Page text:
Objectives, Expectations and Evaluation: This course offers students the opportunity to critically engage with key themes in contemporary Indigenous art and culture. Students are expected to complete required readings in advance of each class, attend all lectures and participate in class discussion. In addition, students will be required to see and engage closely with at least one exhibition of contemporary Indigenous art and are encouraged to attend other exhibitions and events related to the theme of the course. Assignments will include an exhibition review, a film response, a research paper and take-home exam.

Required Readings: Required readings for this course will be available on MyCourses either as PDFs or as links to online articles. Students may also be asked to visit specific websites and/or watch films available online that relate to topics covered in the course. For assignments, students are expected to do independent research and locate academic texts in addition to the assigned readings. The reading list is composed of texts predominantly, although not exclusively, written by Indigenous authors. Some sample texts include:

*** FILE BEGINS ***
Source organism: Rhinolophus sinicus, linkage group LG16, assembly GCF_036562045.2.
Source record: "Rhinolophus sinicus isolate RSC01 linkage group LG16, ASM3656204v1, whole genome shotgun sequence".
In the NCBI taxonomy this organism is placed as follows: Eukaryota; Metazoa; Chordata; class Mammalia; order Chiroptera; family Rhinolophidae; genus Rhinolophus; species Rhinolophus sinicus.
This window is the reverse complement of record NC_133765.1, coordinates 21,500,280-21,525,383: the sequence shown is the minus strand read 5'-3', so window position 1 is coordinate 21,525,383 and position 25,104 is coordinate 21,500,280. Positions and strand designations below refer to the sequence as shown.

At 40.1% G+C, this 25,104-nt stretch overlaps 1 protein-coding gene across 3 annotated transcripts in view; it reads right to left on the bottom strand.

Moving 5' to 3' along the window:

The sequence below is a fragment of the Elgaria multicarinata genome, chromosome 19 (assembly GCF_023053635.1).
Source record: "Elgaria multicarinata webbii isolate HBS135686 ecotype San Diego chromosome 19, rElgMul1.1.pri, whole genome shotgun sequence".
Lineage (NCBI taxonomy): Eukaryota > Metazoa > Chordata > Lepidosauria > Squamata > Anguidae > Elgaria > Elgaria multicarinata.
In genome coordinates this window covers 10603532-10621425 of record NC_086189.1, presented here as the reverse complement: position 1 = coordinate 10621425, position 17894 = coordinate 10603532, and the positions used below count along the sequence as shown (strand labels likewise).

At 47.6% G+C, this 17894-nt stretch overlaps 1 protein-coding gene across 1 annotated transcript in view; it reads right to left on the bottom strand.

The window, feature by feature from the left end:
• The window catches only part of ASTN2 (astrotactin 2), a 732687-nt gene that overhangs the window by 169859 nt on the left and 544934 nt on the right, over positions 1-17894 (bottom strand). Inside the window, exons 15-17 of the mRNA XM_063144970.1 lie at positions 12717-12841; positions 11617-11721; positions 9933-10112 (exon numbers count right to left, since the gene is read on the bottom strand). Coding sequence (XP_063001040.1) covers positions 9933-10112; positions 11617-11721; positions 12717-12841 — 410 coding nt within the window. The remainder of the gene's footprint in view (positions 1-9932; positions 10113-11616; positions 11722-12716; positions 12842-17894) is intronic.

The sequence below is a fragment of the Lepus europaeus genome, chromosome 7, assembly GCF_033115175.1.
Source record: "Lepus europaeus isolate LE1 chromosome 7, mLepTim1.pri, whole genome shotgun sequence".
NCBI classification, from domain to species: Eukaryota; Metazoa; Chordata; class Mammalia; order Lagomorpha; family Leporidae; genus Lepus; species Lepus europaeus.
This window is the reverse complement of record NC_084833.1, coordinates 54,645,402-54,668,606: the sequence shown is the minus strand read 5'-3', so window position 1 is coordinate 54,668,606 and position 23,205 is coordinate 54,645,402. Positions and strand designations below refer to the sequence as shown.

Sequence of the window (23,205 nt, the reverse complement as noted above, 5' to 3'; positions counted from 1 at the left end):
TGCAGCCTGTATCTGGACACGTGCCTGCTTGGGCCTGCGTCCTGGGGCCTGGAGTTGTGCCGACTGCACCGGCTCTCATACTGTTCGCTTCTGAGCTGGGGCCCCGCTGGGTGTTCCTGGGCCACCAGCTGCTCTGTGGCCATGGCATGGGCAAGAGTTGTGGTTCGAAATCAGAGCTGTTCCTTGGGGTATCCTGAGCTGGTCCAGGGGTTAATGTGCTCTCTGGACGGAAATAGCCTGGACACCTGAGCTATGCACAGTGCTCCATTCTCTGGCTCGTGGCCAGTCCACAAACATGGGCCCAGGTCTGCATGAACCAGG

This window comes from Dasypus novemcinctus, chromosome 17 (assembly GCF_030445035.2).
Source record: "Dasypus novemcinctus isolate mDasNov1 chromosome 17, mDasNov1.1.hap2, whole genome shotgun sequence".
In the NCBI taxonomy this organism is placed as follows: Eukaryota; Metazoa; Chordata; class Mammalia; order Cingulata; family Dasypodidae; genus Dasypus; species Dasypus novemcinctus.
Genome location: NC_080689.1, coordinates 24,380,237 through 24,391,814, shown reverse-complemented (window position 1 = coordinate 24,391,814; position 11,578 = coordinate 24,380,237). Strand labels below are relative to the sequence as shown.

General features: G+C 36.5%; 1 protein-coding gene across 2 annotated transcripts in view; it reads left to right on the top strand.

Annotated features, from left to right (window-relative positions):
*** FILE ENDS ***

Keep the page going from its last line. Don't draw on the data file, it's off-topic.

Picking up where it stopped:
“Introduction.” Honouring the Truth, Reconciling for the Future: Summary of the Final Report of the Truth and Reconciliation Commission of Canada. Winnipeg: The Truth And Reconciliation Commission of Canada, 2015: 1-25. Cheyenne Turions, “Decolonization, Reconciliation, and the Extra-Rational Potential of the Arts.” Arts Everywhere. March 23, 2016.

Heather Igloliorte. “The Inuit of Our Imagination.” Inuit Modern: The Samuel and Esther Sarick Collection. Ed. Gerald McMaster. Toronto: Art Gallery of Ontario; Vancouver: Douglas &McIntyre, 2010: 41-47.

Qwo-Li Driskill. “Doubleweaving Two-Spirit Critiques: Building Alliances Between Native and Queer Studies.” Sexuality, Nationality, Indigeneity: A Special Issue of GLQ. Eds. Daniel Heath Justice, et. al. Durham: Duke University Press, 2010: 69-92.